When my oldest daughter became sick this past week with a respiratory illness, we were a little concerned that she might have the coronavirus. We didn’t really worry because at her age and health status, she is far more likely to die of a gunshot, car accident, or heart attack than the virus, but we didn’t want to sit back to wait to see if it got bad because there is always a small percentage chance that it could become serious.
Fortunately, my sister had already put together a COVID-19 regimen for such a moment, one that we planned to follow immediately when anyone in our family develops flu-like symptoms. Our goal is not to cover up symptoms with over-the-counter pain relievers, but to help the body heal itself from the inside. So if you’re interested, here’s what you can try before you even know if you have the dreaded coronavirus. (But obviously, if you can’t breathe, get to the hospital!) DISCLAIMER: My sister is not a doctor, and neither am I, so do your own research. Click on any picture to see where to buy.
These herbs and vitamins came to our attention through years of use, by recent study, and also through witnessing several families in my sister’s neighborhood who all got COVID-19. Some didn’t get it as bad as others, but they all felt relief using the items below, and none were hospitalized, so that was enough to spur us to more research.
My sister did most of the research and has included additional foods and herbs on a list she is working on, as well as links to pages that explain why these things work, so I’ll include a way to get that info when she’s finished. In the meantime, simply use the DuckDuckGo search engine and look each item below yourself. (Google seems to hide alternative methods, which I suspect is due to the raging political climate at the moment.)
Take 10,000-20,000 mg of Vitamin C throughout the day. If a COVID test is positive, the higher end is better, but ONLY to bowel tolerance. Which means if you start getting diarrhea, back off a bit until it goes away. Vitamin C is water soluble and the excess will come out in your urine. We alternate with two kinds, a regular one and a liposomal one, which is more absorbable. Below are some examples:
Take 75 mg a day once, but not longer than a week or so. Zinc allows the body to produce the active T cells, and is helpful with many respiratory diseases.
Take 5,000 of DHA of fish oil each day. There are many brands of fish oil, but we use this one because its hard to get enough unless it’s concentrated as much as this one. This brand also pays attention to cleaning out the mercury. Take 3 tablespoons + 1 teaspoon daily throughout the day. The best thing to do is to take it when you are coughing a lot and you should get relief soon. (Incidentally, I take the gel caps of this every day anyway to keep my knees pain free and to starve off pain in my arms from typing too much.)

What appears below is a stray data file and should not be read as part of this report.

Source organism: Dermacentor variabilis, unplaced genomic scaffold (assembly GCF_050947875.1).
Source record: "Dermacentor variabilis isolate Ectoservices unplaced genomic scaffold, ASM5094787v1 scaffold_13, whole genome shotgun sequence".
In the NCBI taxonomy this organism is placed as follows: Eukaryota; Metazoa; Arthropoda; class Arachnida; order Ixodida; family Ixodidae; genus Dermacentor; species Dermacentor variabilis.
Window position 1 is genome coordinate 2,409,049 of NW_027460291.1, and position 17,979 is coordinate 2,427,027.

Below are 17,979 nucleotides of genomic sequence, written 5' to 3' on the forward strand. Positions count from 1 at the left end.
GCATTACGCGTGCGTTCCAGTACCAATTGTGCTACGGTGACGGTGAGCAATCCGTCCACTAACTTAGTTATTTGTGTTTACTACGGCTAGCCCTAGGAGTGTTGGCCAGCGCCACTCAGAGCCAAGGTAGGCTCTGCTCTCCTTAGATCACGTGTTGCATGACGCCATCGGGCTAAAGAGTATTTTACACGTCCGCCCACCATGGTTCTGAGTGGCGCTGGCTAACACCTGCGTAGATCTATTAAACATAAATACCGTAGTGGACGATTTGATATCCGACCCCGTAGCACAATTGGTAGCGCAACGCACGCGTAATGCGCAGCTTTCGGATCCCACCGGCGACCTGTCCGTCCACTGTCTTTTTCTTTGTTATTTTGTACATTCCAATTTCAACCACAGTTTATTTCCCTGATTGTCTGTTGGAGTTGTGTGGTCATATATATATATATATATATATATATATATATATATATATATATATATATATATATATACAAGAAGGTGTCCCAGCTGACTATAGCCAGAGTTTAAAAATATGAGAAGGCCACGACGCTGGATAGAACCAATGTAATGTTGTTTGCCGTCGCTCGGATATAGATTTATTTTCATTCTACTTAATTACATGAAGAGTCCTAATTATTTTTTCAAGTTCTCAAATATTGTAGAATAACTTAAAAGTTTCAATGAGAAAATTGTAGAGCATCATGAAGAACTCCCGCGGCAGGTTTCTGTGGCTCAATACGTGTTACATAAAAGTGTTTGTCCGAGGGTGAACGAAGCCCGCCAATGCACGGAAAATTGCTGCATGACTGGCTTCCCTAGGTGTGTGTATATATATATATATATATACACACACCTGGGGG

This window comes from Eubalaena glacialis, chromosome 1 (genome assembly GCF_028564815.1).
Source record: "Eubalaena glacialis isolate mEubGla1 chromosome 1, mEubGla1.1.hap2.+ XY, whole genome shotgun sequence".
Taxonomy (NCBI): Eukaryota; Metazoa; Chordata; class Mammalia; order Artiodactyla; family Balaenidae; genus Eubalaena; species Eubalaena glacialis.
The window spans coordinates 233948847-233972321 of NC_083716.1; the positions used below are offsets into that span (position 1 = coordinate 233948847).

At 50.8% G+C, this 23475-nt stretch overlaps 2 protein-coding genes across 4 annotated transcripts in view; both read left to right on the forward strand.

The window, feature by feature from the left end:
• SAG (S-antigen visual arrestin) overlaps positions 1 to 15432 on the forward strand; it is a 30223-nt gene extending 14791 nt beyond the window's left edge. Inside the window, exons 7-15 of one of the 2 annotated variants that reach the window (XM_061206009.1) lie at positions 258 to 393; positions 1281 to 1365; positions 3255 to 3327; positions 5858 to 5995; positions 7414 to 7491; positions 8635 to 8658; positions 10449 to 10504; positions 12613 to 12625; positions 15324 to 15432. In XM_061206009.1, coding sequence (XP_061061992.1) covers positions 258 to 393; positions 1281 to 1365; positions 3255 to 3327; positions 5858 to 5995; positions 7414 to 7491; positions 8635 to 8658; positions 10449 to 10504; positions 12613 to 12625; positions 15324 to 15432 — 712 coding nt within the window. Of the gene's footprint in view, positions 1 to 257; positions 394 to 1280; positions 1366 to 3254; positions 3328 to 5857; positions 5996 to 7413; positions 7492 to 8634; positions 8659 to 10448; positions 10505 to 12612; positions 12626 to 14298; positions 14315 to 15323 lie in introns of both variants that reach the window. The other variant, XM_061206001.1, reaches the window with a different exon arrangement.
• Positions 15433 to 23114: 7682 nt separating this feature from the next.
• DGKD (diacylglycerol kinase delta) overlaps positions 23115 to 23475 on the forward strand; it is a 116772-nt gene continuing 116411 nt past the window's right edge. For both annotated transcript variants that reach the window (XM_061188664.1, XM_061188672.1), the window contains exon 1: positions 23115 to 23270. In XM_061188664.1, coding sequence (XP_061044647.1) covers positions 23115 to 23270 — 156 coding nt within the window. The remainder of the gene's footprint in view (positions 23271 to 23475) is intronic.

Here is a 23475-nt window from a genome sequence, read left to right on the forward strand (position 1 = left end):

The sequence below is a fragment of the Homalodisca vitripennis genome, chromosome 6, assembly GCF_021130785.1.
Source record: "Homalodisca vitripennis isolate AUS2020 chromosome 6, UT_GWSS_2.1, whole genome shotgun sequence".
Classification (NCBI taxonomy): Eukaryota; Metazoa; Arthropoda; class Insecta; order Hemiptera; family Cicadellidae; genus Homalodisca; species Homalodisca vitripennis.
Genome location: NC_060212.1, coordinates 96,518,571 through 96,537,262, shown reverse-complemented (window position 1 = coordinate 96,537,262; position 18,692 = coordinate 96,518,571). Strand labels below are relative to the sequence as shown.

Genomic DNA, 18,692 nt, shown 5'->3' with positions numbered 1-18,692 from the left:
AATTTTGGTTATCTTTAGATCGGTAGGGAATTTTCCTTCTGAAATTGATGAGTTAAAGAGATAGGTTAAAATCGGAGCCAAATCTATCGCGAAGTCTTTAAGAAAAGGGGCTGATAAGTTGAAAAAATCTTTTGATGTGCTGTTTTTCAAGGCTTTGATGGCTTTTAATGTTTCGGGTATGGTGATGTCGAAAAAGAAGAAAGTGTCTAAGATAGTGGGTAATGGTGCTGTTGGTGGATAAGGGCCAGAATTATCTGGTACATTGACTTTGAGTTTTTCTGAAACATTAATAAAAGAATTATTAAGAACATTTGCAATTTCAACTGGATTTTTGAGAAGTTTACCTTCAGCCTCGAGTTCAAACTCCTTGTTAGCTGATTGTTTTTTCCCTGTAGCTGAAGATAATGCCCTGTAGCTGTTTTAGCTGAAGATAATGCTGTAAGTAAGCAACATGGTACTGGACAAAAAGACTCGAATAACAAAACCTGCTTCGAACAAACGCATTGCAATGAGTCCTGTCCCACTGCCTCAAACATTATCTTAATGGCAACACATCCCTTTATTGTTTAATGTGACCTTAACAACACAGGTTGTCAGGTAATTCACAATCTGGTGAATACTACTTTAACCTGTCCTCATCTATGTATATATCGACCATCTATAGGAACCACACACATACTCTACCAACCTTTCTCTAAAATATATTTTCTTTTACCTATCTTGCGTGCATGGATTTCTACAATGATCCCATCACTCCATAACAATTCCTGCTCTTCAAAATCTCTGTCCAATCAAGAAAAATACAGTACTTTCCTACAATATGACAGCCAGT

It’s really best to get your Vitamin D through twenty minutes of sun every day (in your swimsuit with no sunscreen—yikes!), but otherwise take 5,000 ul daily when you get sick. Vitamin D isn’t soluble, though, so unless you are low, you wouldn’t want to take this long term, just while you’re sick. As I don’t get much sun on a regular basis on many days, and I’ve been tested low on it, I often take 2000 IU every other day when not sick, unless I know I’m going to be outside. Vitamin D boosts your immune system and also improves mood. Studies have proven that those low on Vitamin D tend to get Covid-19 more severely.
Take 250 to 500 mg twice a day. Also found in some herbs (cilantro) and in cranberries, kale and onions. Read more about quercetin here.
Take 700 mg a day while sick. Helps protect your lungs.
Take 5 mg of melatonin nightly. Should be 2-3 hours after your last meal and 1-2 hours before you sleep. This calms your immune system down.
Take 200 mcg of Selenium but ONLY while you are sick. You can overdose on this, so be careful. You can get this from Brazil nuts, so maybe eat a couple a day right now. This may help prevent blood clots.
Add 200 mg daily. For some reason those with Covid may lose their potassium faster than normal. Since it is recommended that people get between 3,500 – 4,700 mg a day anyway, you should get a bit extra while sick. Best if you get it in foods like bananas, beans, spinach, broccoli, avocados, sweet potatoes, watermelon, beets, grapefruit, and salmon (and many others). For instance, 100 grams of raw or cooked broccoli will give you between 196-343 mg of potassium. One medium banana will give you 422 mg. Try something new!
Ginger and Turmeric Tea and Hot Liquids
Ginger and Turmeric are anti-inflammatory, which is a big problem with any respiratory disease. Warm herbal teas will soothe throats, help with coughs, and generally make you feel better. The more you drink, the more you will thin the mucus and the less you will cough. I recommend not using ginger after dinner, though, or it might keep you awake. Other hot liquids can work also, even warm water (though that doesn’t have the anti-inflammatory properties).